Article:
The Great Fire OTOH results in a flurry of activity to protect their possessions.  Like everyone else, the Pepys use the river to move things to safety, and they bury their gold in the garden.  I hadn’t realised that the primary strategy to check the fire was to blow up houses in its path, creating a fire break as the CFA does when fighting bushfires.  This strategy doesn’t save St Paul’s, their greatest cathedral, and nothing checks the fire until the medieval city inside the Roman walls is gutted, Westminster (and the home of Elisabeth and Sam) only just surviving due to a drop in the wind.

There is also a discernible panic when the Dutch, as predicted, arrive.  (See the Second Dutch War 1665-7 at Wikipedia.) Their ships sail up the river , set fire to the English fleet, and deliver a blow to English pride by towing away the Prince Charles.  Sam sends Elisabeth to bury his bags of gold at Brampton, but can’t change all his money because the banks have no gold left.  (This defeat, and Charles’ extravagance and unpopularity, made him sue for peace because he feared rebellion, and no wonder he was nervous, so soon after Oliver Cromwell and the Commonwealth).

The tragedy of this lively ‘journal’ is that after a long-dreamt of trip to the continent, Elisabeth returns with a fever which she fears is typhus (but which Wikipedia says was typhoid fever).  She was only 29.

*In the book, she’s Elizabeth with a ‘z’, but I’ve used Elisabeth with an ‘s’ as Wikipedia does because her father Alexandre Marchant de Saint Michel was French and that’s how (spelling variants of the era aside) that’s how he would have spelt it.  (Although ‘Lisa’ is a common name now, it certainly wasn’t when I was a child, and I was forever being asked if it was short for the French Elisabeth).

PS Wikipedia tells me that:

In 1991 Dale Spender published a fictional literary spoof, The Diary of Elizabeth Pepys (1991 Grafton Books, London). Purportedly written by Elisabeth, the book is a feminist critique of women’s lives in 17th century London.

Image attributions:

Author: Sara George
Title: The Journal of Mrs Pepys
Publisher: St. Martin’s Griffin, 1998, 352 pages
ISBN: 9780312263478
Source: Personal Library.

Posted by: Lisa Hill | March 14, 2019

Exploded View, by Carrie Tiffany

I have really, really liked Carrie Tiffany’s previous fiction, and was eagerly anticipating reading her new one … so I can’t begin to tell you how disappointed I am by her latest book, Exploded View.  If it had been written by anybody else I wouldn’t have read it at all.  I would have abandoned it as soon as I realised, and now I wish I had: it’s yet another one about a child damaged by sustained abuse, a topic so done to death I can’t believe that contemporary authors and publishers think there is anything new or insightful to say about it.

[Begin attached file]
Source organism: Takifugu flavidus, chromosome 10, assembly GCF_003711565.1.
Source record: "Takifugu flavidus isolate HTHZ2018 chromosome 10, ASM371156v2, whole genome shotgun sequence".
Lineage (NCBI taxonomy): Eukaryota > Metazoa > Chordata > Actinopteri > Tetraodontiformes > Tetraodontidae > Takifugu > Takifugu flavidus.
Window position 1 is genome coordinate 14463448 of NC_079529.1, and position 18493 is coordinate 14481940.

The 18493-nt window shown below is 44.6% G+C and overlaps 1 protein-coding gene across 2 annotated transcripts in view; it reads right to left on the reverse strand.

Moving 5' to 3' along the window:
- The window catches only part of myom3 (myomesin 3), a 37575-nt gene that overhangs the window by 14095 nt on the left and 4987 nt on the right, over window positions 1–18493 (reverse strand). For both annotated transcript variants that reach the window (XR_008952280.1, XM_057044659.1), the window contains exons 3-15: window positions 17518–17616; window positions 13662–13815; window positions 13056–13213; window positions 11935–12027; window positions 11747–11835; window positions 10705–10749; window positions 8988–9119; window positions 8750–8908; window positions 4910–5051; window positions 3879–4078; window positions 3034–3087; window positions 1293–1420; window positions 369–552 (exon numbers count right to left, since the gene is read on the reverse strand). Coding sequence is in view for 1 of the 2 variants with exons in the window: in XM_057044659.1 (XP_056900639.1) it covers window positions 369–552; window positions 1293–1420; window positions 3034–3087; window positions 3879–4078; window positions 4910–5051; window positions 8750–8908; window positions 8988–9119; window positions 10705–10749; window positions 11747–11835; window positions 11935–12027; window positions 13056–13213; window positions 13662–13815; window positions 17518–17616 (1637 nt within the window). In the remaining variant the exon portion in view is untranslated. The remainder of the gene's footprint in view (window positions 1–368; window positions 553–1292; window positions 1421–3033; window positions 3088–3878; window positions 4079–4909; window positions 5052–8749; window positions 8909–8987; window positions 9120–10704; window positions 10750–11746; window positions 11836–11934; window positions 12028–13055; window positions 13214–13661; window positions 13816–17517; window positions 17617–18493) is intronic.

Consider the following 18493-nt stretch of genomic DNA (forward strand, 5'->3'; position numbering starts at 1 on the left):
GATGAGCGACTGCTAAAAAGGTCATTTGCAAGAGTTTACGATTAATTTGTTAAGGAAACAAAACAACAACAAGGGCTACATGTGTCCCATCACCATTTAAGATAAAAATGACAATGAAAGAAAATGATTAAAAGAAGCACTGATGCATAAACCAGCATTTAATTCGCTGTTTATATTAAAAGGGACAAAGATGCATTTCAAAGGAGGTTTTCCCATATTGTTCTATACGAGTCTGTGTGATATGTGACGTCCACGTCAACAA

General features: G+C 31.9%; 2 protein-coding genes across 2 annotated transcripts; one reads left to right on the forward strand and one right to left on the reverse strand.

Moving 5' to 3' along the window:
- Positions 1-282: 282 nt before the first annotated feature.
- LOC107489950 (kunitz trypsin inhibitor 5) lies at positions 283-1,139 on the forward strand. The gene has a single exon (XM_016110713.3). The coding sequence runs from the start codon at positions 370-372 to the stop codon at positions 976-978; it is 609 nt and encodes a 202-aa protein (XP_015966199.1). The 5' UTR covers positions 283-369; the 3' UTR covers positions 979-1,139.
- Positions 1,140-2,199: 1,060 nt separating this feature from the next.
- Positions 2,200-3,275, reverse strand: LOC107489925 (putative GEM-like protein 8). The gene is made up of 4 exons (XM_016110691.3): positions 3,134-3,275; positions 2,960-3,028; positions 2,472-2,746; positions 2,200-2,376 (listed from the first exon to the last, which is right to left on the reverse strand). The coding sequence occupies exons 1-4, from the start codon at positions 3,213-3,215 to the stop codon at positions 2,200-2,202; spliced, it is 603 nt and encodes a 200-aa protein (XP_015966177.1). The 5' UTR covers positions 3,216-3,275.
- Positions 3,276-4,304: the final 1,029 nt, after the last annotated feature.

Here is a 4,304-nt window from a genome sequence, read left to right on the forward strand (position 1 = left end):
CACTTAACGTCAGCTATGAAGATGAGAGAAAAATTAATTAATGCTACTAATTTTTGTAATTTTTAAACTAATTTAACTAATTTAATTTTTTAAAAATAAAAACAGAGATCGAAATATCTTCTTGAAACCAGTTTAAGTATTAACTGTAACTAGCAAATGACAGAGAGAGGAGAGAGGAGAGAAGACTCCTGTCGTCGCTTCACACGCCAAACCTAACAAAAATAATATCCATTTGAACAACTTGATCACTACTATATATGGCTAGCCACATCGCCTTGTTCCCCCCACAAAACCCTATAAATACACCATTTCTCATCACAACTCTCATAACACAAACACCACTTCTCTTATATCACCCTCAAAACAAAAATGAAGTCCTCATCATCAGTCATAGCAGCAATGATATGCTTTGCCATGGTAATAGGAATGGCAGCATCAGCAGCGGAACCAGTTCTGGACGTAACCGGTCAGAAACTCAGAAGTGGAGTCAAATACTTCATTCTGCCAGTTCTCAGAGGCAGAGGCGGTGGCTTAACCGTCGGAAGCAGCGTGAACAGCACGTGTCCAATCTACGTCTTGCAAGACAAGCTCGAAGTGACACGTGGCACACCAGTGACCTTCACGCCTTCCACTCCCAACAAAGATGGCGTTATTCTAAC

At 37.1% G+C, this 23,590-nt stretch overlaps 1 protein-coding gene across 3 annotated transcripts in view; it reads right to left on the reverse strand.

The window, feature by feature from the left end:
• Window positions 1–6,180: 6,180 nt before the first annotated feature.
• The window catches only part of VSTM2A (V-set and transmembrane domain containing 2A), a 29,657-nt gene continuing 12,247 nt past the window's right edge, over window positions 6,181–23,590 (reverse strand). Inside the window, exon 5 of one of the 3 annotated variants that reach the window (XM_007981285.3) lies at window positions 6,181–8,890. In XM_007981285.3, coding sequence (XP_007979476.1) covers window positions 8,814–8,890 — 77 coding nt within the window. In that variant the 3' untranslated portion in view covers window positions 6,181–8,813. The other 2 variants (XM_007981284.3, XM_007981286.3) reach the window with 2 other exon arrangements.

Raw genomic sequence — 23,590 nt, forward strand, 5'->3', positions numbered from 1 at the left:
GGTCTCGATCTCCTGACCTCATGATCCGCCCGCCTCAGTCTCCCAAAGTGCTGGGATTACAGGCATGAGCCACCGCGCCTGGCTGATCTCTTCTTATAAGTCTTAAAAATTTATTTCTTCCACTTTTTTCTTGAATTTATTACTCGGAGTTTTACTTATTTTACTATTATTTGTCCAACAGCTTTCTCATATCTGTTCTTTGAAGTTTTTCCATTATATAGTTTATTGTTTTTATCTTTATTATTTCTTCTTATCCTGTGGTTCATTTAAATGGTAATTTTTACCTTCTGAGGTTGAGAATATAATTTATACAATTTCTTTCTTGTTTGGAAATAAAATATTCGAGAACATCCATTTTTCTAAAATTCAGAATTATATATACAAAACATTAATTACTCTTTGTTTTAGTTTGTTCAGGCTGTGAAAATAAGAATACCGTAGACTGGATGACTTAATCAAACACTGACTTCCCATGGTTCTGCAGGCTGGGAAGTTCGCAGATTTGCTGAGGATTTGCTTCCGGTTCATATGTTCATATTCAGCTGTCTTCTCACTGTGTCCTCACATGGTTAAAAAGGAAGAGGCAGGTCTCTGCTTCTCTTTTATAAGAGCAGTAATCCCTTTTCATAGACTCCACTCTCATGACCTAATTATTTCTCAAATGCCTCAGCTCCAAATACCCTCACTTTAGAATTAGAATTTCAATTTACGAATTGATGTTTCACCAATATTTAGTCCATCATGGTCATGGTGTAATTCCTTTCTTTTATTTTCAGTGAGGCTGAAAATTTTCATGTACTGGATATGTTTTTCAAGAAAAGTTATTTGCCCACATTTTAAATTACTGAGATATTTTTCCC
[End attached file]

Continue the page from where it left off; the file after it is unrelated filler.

The book is unrelentingly sombre, and mercifully short.

If you like wallowing in the unpleasantness of grim fiction à la Sophie Laguna and Emma Donoghue you might like it.  I loathed it.

Enough said…

The only review to balance mine that I can find tonight is at Readings.

Author: Carrie Tiffany
Title: Exploded View
Publisher: Text Publishing, 2019, 192 pages
ISBN: 9781925773415
Source: Bayside Library

Posted by: Lisa Hill | March 13, 2019

Middle England, by Jonathan Coe

I swear it, hand on heart—it is just coincidence that I am writing this review as we in Australia wake up to the news that the latest Brexit deal has been voted down in the House of Commons.  While the ominous date of Mar 29th is etched on hearts across England, it’s not on mine because I’ve been ignoring Brexit, hoping it will go away.  Truth be told, I bought this post-Brexit novel by Jonathan Coe because I was attracted by the cover.  This is the blurb:

Beginning eight years ago on the outskirts of Birmingham, where car factories have been replaced by Poundland, and London, where frenzied riots give way to Olympic fever, Middle England follows a brilliantly vivid cast of characters through a time of immense change.

There are newlyweds Ian and Sophie, who disagree about the future of the country and, possibly, the future of their relationship; Doug, the political commentator who writes impassioned columns about austerity from his Chelsea townhouse, and his radical daughter who will stop at nothing in her quest for social justice; Benjamin Trotter, who embarks on an apparently doomed career in middle age, and his father, Colin whose last wish is to vote in the European referendum.  And within all these lives is the story of modern England: a story of nostalgia and delusion; of bewilderment and barely suppressed rage.